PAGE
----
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Beltane to Midsummer - the season of love

by Judy Harrow

Beltane is one of our most sacred festivals. Beltane is lusty, bawdy, even vulgar. Joyous, raunchy Beltane, while the life energy is still rising, and nearing its peak, is the happiest day of our ritual year. Beltane is for lovers. Go on, get sweaty with your sweetie. It's not just permissible, it's an act of worship to the most high Gods.

Is this about sex? You betcha! Is this about procreative sex, the sacred union of male and female to bring forth new life? Sure is! Is this only about procreative sex? Hell, no! All acts of love and pleasure are Her rituals. Procreative heterosex is just one kind of sex. Sex itself is just one happy possibility. Another equally-blessed way to celebrate Spring is to take your favorite niece to ride a carousel.

During happy, flowery May and June, play with your best friends. Too often, in our lives, we give our closest attention to the problem areas. As much as you can, give that a rest. There are other seasons for the heavy confrontations, the working through of old issues, the processing of the process. For now, just take some time to enjoy -- and reinforce -- all those loves and friendships that are working (and possibly dust off a few that have been neglected while you greased various squeaky wheels.)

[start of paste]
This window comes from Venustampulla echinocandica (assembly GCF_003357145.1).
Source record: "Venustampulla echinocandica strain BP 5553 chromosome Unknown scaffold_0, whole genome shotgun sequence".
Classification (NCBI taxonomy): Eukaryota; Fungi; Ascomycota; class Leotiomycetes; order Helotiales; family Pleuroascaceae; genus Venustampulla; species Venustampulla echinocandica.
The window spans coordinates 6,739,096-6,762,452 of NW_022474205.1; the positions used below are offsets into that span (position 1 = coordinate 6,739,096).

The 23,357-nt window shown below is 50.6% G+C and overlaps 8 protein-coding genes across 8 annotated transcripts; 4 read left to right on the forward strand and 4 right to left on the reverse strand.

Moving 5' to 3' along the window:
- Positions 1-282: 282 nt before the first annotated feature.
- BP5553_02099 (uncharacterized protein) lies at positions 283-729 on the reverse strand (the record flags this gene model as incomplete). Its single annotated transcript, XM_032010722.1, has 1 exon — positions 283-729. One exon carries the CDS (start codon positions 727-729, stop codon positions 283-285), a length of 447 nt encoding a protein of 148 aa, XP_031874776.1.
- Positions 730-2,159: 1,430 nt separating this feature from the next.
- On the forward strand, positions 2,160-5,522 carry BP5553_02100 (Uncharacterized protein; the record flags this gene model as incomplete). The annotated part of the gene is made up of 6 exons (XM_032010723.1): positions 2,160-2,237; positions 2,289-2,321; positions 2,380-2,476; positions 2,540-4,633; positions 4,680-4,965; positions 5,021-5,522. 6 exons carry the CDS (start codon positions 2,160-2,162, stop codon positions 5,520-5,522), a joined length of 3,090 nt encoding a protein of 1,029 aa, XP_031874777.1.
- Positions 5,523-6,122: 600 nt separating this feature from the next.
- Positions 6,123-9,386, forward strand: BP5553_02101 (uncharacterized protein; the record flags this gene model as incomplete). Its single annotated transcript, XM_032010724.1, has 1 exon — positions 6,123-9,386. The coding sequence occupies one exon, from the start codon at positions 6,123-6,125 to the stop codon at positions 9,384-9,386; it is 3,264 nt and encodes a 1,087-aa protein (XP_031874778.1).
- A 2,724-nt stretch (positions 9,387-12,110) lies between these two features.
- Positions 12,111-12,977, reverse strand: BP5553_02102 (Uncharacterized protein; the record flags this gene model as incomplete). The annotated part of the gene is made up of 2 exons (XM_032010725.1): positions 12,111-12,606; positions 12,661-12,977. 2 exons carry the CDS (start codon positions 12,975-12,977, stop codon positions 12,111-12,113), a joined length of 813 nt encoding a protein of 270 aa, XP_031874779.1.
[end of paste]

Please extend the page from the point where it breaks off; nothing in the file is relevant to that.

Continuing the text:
The spring winds may also move you to offer random acts of kindness and senseless beauty to total strangers. That's fine, follow your bliss. Here are some ways to enjoy love and pleasure during the extravagant late Spring:

Please make your sex both joyful and safe for all parties. Consensus, consideration and respect should never be passed over in the throes of passion.

written by: Judy Harrow
updated: January 19, 2000; © 1998, 2000, by Judy Harrow
the address of this page is:

You may go on to:

Midsummer to Lunasa

You may go back to:

Ostara to Beltane

You may also go to:

Walking our Talk: the Seasons between the Sabbats.

or off site to visit Wychwood Temple, where you will find Doug and Sandy Kopf's excellent essay on the folklore of Midsummer

or begin again at Proteus Home or Library